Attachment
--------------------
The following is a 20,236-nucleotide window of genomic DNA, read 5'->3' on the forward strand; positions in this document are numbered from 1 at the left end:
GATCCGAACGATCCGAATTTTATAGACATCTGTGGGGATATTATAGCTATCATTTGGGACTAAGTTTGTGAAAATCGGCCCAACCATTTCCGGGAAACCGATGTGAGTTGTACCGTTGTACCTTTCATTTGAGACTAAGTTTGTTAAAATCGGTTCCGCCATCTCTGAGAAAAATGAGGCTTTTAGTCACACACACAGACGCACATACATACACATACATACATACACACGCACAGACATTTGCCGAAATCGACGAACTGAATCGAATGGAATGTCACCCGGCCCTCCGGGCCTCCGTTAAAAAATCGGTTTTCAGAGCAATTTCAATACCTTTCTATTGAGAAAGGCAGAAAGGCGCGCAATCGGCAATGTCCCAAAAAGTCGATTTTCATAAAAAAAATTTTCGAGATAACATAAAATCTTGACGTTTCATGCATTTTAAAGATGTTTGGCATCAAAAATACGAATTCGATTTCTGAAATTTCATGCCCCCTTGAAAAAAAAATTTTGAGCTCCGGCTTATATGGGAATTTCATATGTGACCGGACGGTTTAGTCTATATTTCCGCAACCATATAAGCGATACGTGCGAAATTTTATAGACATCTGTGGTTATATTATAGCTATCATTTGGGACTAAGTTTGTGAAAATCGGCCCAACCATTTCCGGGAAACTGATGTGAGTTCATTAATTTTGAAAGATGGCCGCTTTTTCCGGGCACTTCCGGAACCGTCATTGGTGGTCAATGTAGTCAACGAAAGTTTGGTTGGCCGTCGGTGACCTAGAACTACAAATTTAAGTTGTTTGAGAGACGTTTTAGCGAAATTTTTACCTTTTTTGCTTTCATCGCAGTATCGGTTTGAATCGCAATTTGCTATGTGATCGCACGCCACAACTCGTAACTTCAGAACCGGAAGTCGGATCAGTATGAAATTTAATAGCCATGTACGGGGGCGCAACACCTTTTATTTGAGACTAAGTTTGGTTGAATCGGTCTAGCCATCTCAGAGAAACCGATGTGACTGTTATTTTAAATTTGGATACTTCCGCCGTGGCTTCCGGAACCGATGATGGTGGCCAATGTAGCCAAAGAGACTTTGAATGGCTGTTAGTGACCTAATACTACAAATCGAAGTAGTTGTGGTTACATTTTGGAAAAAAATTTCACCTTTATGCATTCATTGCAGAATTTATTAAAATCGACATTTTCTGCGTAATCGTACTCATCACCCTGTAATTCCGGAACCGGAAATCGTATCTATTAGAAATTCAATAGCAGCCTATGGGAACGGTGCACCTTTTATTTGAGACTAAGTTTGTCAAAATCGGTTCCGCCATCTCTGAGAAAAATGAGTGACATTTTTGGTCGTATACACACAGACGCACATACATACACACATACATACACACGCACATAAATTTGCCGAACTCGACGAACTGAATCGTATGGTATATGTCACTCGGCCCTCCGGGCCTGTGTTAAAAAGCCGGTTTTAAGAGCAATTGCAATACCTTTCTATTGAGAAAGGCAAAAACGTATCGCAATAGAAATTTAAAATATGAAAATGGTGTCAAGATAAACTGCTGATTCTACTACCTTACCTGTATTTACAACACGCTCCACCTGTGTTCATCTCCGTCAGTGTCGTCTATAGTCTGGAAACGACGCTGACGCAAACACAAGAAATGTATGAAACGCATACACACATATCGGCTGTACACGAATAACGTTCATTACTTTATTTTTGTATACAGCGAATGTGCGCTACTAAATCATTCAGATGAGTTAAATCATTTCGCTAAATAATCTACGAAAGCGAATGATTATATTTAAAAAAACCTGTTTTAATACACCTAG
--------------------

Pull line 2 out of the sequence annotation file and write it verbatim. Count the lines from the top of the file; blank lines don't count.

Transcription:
GATCCGAACGATCCGAATTTTATAGACATCTGTGGGGATATTATAGCTATCATTTGGGACTAAGTTTGTGAAAATCGGCCCAACCATTTCCGGGAAACCGATGTGAGTTGTACCGTTGTACCTTTCATTTGAGACTAAGTTTGTTAAAATCGGTTCCGCCATCTCTGAGAAAAATGAGGCTTTTAGTCACACACACAGACGCACATACATACACATACATACATACACACGCACAGACATTTGCCGAAATCGACGAACTGAATCGAATGGAATGTCACCCGGCCCTCCGGGCCTCCGTTAAAAAATCGGTTTTCAGAGCAATTTCAATACCTTTCTATTGAGAAAGGCAGAAAGGCGCGCAATCGGCAATGTCCCAAAAAGTCGATTTTCATAAAAAAAATTTTCGAGATAACATAAAATCTTGACGTTTCATGCATTTTAAAGATGTTTGGCATCAAAAATACGAATTCGATTTCTGAAATTTCATGCCCCCTTGAAAAAAAAATTTTGAGCTCCGGCTTATATGGGAATTTCATATGTGACCGGACGGTTTAGTCTATATTTCCGCAACCATATAAGCGATACGTGCGAAATTTTATAGACATCTGTGGTTATATTATAGCTATCATTTGGGACTAAGTTTGTGAAAATCGGCCCAACCATTTCCGGGAAACTGATGTGAGTTCATTAATTTTGAAAGATGGCCGCTTTTTCCGGGCACTTCCGGAACCGTCATTGGTGGTCAATGTAGTCAACGAAAGTTTGGTTGGCCGTCGGTGACCTAGAACTACAAATTTAAGTTGTTTGAGAGACGTTTTAGCGAAATTTTTACCTTTTTTGCTTTCATCGCAGTATCGGTTTGAATCGCAATTTGCTATGTGATCGCACGCCACAACTCGTAACTTCAGAACCGGAAGTCGGATCAGTATGAAATTTAATAGCCATGTACGGGGGCGCAACACCTTTTATTTGAGACTAAGTTTGGTTGAATCGGTCTAGCCATCTCAGAGAAACCGATGTGACTGTTATTTTAAATTTGGATACTTCCGCCGTGGCTTCCGGAACCGATGATGGTGGCCAATGTAGCCAAAGAGACTTTGAATGGCTGTTAGTGACCTAATACTACAAATCGAAGTAGTTGTGGTTACATTTTGGAAAAAAATTTCACCTTTATGCATTCATTGCAGAATTTATTAAAATCGACATTTTCTGCGTAATCGTACTCATCACCCTGTAATTCCGGAACCGGAAATCGTATCTATTAGAAATTCAATAGCAGCCTATGGGAACGGTGCACCTTTTATTTGAGACTAAGTTTGTCAAAATCGGTTCCGCCATCTCTGAGAAAAATGAGTGACATTTTTGGTCGTATACACACAGACGCACATACATACACACATACATACACACGCACATAAATTTGCCGAACTCGACGAACTGAATCGTATGGTATATGTCACTCGGCCCTCCGGGCCTGTGTTAAAAAGCCGGTTTTAAGAGCAATTGCAATACCTTTCTATTGAGAAAGGCAAAAACGTATCGCAATAGAAATTTAAAATATGAAAATGGTGTCAAGATAAACTGCTGATTCTACTACCTTACCTGTATTTACAACACGCTCCACCTGTGTTCATCTCCGTCAGTGTCGTCTATAGTCTGGAAACGACGCTGACGCAAACACAAGAAATGTATGAAACGCATACACACATATCGGCTGTACACGAATAACGTTCATTACTTTATTTTTGTATACAGCGAATGTGCGCTACTAAATCATTCAGATGAGTTAAATCATTTCGCTAAATAATCTACGAAAGCGAATGATTATATTTAAAAAAACCTGTTTTAATACACCTAG